The new financial year started with RBI maintaining its neutral stance on its policy rates. In the month of April’17, RBI kept the policy rate unchanged at 6.25% but reduced the liquidity corridor to 50bps from the earlier 100bps. The decision impacted the 10 Year G-sec taking the yields up by 12bps in one-day ending at 6.77% on 6thApr’17 after the policy. Globally, the geopolitical tension continued with the US attack on Syria and escalations of tension with North Korea over nuclear testing. The Eurozone political crisis continued during the month of Apr’17 with the result of primary election in Italy as well as the unclear mandate in French presidential election. Ambiguous geopolitical situation across the major economies and non-clarity on implementation of policies under the Trump leadership led to dampen the investors’ mood which resulted in the yields of the US 10 Year bonds to fallresulting in investors flows to safe heaven asset.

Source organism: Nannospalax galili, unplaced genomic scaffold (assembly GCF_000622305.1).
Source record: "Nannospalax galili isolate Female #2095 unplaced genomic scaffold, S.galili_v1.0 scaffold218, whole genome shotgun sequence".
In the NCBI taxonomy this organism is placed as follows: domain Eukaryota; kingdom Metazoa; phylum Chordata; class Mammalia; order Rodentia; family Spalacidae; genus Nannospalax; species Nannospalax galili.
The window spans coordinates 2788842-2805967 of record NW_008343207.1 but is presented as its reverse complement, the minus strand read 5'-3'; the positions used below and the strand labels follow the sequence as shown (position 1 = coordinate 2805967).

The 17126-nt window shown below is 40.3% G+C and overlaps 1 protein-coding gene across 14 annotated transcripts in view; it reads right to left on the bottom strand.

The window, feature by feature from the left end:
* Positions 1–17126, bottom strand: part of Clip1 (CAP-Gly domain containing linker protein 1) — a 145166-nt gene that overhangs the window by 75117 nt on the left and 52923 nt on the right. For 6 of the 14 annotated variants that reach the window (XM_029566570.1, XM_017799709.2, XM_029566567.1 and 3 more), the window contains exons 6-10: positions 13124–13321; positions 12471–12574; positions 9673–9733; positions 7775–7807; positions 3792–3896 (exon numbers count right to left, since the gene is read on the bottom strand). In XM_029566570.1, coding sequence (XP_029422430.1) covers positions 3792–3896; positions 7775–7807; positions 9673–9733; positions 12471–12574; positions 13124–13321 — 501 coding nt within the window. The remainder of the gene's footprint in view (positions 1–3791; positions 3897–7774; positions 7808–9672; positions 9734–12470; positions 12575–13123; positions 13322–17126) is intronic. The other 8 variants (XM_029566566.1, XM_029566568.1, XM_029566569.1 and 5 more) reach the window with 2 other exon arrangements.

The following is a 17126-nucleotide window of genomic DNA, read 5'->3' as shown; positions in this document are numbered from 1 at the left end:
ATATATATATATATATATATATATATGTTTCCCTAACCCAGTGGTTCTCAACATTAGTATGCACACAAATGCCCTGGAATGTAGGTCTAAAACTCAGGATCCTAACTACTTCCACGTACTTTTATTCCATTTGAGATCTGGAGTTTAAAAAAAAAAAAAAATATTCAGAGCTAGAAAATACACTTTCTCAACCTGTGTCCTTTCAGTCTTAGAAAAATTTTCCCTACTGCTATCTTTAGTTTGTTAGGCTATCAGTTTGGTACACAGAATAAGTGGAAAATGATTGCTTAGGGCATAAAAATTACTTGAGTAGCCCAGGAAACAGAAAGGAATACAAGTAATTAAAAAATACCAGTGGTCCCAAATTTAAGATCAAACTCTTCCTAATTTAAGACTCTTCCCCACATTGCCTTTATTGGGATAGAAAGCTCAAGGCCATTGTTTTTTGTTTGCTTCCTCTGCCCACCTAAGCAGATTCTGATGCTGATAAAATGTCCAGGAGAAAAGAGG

On the domestic front, the central bank took key measures, from the announcement of the auction of T-bills worth Rs. 1 lakh crore under the MSS to increase in FPI limit in G-Sec by Rs. 170 bn (central government securities – Rs. 110 bn & SDLs – Rs. 60 bn). The auction of T-bill was to absorb excess liquidity in the banking system and the increase in FPI limit helped foreign investors regain confidence in the Indian fixed income market. The Yields of Indian 10 Yr G-Sec hardened by 28 bps for the month of Apr’17 ending at 6.96% as compared to 6.68% on 31st Mar'17. With the strengthening Indian markets due to strong macroeconomic scenario and political stability, foreign institutional investors (FIIs) as well as domestic participants continued to be net buyers with inflows of Rs. 19,469 crores and Rs. 57,259 crores respectively in the month of April’17.